This is by far the worst of Charlaine Harris's books I've read. The beginning of the book feels true to the first book in Lily Bard series, but gradually the story just gets simply out of control. Church bombing, torture, hate crimes, way too much crime to suddenly descend on a tiny town of Shakespeare. The racial element although compelling just comes out of nowhere and is way overdone. The introduction of a new "love interest" is messy. I even had to get back to check if I missed a few pages. Lily in a matter of days becomes a sex kitten every man in town lusts after. The mystery itself isn't that mysterious at all. What's the point, if we know that all crimes are committed by a group of white racists by the middle of the book? Finally, too many plot holes and loose ends.

I will give this series another chance, but if this is the direction it's going to take throughout all 5 books, I am definitely done with it after book 3.
1 Comment Was this review helpful to you? Yes No Sending feedback...
Thank you for your feedback. If this review is inappropriate, please let us know.
Sorry, we failed to record your vote. Please try again
13 of 14 people found the following review helpful By Silmarwen VINE VOICE on January 14, 2003
Format: Mass Market Paperback
Shakespeare's Champion is the second book in the Lily Bard series, but can be read as stand alone if you should be so lucky to find this book first. This book finds Lily still cleaning away and uncovering more secrets about the residents of Shakespeare than she ever really wanted to know. However, Lily has quite a few secrets of her own so she knows how to keep her mouth shut. When she isn't cleaning, Lily is busy going to the gym where she works on bodybuilding and karate. One morning, on her way to an early workout, she discovers a fellow gym member, dead, with a barbell across his throat. Lily desperately wants to believe that it was an accident, but there are too many other suspicious "accidents" including a young black man's unsolved murder, the bombing of a church, and many others. It appears that most of the crimes are racially motivated, but Del is a white bodybuilder who works in the sporting goods store. How does his death fit in with the others? Lily unwillingly involves herself in investigating the crime and uses her unique vantage point and circumstances to collect information. She quickly discovers that there is something fishy in Shakespeare. Lily doesn't want to suspect one of the longtime residents, but there are only so many newcomers to town. So when Lily discovers one dark stranger showing up at the most unlikely places, such as her client's closet, it is only natural that her suspicions would fall on him...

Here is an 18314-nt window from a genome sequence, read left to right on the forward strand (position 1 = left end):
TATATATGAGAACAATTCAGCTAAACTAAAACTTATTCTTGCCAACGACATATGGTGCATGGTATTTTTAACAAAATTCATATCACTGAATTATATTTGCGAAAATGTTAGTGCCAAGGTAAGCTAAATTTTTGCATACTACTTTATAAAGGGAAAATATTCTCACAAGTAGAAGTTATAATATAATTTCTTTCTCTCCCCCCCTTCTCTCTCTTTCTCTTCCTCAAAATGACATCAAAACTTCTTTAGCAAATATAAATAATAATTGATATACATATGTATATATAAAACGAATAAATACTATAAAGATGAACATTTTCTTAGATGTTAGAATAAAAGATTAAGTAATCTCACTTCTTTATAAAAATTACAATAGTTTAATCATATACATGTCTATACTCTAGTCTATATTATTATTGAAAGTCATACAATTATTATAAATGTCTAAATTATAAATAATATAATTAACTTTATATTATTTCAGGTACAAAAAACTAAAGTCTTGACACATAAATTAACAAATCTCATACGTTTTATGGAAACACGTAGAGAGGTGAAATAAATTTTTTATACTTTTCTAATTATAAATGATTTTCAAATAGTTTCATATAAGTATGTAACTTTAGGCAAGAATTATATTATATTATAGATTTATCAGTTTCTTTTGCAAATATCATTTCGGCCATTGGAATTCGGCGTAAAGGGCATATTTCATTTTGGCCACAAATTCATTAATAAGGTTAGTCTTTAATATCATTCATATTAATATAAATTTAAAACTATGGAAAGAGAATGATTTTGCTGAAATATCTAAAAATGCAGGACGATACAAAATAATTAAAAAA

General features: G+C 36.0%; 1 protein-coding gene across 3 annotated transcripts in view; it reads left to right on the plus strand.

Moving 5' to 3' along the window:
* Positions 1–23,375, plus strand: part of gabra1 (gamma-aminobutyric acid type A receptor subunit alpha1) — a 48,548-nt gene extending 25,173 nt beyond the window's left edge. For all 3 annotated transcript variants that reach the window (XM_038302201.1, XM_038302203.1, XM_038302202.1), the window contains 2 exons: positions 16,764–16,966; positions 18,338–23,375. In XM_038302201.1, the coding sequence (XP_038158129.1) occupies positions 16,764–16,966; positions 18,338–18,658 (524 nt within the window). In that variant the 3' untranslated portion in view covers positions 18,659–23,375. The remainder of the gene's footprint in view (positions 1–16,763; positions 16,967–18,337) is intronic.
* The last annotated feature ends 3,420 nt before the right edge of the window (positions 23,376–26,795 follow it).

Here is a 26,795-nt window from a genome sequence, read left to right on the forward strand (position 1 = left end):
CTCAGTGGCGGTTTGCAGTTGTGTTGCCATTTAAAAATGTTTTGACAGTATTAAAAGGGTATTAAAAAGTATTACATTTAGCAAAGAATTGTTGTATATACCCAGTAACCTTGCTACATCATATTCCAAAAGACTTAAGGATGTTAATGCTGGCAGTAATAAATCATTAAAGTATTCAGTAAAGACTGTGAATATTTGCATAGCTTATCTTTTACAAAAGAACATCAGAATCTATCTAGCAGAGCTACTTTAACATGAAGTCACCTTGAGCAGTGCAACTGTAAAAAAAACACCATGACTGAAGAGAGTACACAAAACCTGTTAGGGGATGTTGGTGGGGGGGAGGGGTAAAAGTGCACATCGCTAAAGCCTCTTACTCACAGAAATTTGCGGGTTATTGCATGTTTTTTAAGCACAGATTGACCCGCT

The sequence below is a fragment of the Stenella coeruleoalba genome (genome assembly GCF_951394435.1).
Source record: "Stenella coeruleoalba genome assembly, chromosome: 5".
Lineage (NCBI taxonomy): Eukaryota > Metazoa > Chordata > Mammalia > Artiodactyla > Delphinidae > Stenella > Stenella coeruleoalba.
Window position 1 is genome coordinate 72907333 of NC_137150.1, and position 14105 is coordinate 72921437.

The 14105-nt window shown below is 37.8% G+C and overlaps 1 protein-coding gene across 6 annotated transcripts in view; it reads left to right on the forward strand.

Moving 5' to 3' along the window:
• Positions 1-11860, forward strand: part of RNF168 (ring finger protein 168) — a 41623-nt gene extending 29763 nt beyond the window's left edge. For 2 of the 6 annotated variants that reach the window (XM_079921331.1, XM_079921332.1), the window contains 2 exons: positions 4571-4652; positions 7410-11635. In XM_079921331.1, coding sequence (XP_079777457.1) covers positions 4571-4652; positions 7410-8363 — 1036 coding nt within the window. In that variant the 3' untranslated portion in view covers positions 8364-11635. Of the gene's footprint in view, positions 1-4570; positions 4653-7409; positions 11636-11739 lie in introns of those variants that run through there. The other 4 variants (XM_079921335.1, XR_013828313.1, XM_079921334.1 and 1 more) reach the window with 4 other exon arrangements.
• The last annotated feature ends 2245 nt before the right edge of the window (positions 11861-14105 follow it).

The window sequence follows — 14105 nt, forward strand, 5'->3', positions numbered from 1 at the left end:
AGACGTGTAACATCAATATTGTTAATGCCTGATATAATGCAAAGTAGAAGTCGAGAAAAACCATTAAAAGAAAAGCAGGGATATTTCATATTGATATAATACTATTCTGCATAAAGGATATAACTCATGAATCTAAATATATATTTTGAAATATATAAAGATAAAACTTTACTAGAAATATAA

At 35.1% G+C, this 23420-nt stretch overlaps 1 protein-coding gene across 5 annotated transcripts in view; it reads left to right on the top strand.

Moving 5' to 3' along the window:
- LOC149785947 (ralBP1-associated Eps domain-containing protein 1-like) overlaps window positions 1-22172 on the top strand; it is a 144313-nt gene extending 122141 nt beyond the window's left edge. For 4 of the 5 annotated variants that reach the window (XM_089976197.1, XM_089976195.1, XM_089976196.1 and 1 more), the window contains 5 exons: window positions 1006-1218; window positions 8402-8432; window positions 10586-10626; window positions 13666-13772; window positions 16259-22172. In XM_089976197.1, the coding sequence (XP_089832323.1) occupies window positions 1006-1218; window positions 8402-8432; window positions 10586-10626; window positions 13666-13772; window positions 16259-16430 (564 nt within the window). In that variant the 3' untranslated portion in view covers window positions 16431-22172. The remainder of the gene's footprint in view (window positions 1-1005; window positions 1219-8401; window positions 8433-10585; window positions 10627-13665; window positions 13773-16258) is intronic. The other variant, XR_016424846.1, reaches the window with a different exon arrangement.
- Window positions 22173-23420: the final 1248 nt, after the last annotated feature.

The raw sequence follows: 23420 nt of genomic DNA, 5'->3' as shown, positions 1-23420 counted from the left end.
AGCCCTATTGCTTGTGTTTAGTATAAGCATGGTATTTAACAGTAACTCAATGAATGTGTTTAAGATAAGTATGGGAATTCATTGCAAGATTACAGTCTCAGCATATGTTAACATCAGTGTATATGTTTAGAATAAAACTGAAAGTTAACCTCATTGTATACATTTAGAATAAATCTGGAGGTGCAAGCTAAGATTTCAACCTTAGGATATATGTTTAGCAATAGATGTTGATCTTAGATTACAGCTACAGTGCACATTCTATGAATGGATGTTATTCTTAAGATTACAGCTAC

I really enjoyed this book and highly recommend it to anyone who likes mysteries and/or tough female characters. Charlaine Harris' characters are wonderful. They are quixotic combinations of practicality, spotenaity, weaknesses and strengths. I felt that I could identify with most of the characters immediately upon meeting them.
Read more ›
Comment Was this review helpful to you? Yes No Sending feedback...
Thank you for your feedback. If this review is inappropriate, please let us know.
Sorry, we failed to record your vote. Please try again
Format: Mass Market Paperback Verified Purchase
This is the second book in the Lily Bard Mystery series.

The small town of Shakespeare Arkansas is experiencing some severe race related issues. Flyers of a white supremacy theme are being placed on the windshields of the citizens and three unsolved murders seem to be connected.

Lily Bard, the town maid, happens to be in the wrong place at the wrong time and is gaining quiet admiration from one racial group, while at the same time getting some hostility from the other. When things get more dangerous and Lily and some of her friends are hurt, she begins to try to piece together the bizarre happenings in Shakespeare.

There were a few issues I had with this story. From the very beginning Ms. Harris introduces comments and references to a fight Lily had been in. Well, I busted out book one thinking I had missed something, I had no clue what she was talking about. Then finally at about page 62 or so she describes what went down.

Then she hints to a certain familiarity between Lily and a newcomer to the town. Little remarks here and there making me wonder what the heck I was missing, then finally on page 149 she clears that up. It really drove me nuts being on the outside of these little secrets and I think it was unnecessary. I don't understand why we had to be in the dark so long waiting to be let in on the important background facts of the story.

Also, there is an unresolved story regarding a piece of jewelry, I really didn't get what that was about. Maybe I am dense, but I read and reread that part of the story and I still don't get it. If anyone can enlighten me I would be most grateful!

Despite the few flaws, which are probably due to my lack of patience more than anything else, I really enjoyed this book.
Read more ›
11 Comments Was this review helpful to you? Yes No Sending feedback...
Thank you for your feedback. If this review is inappropriate, please let us know.
Sorry, we failed to record your vote. Please try again

Most Recent Customer Reviews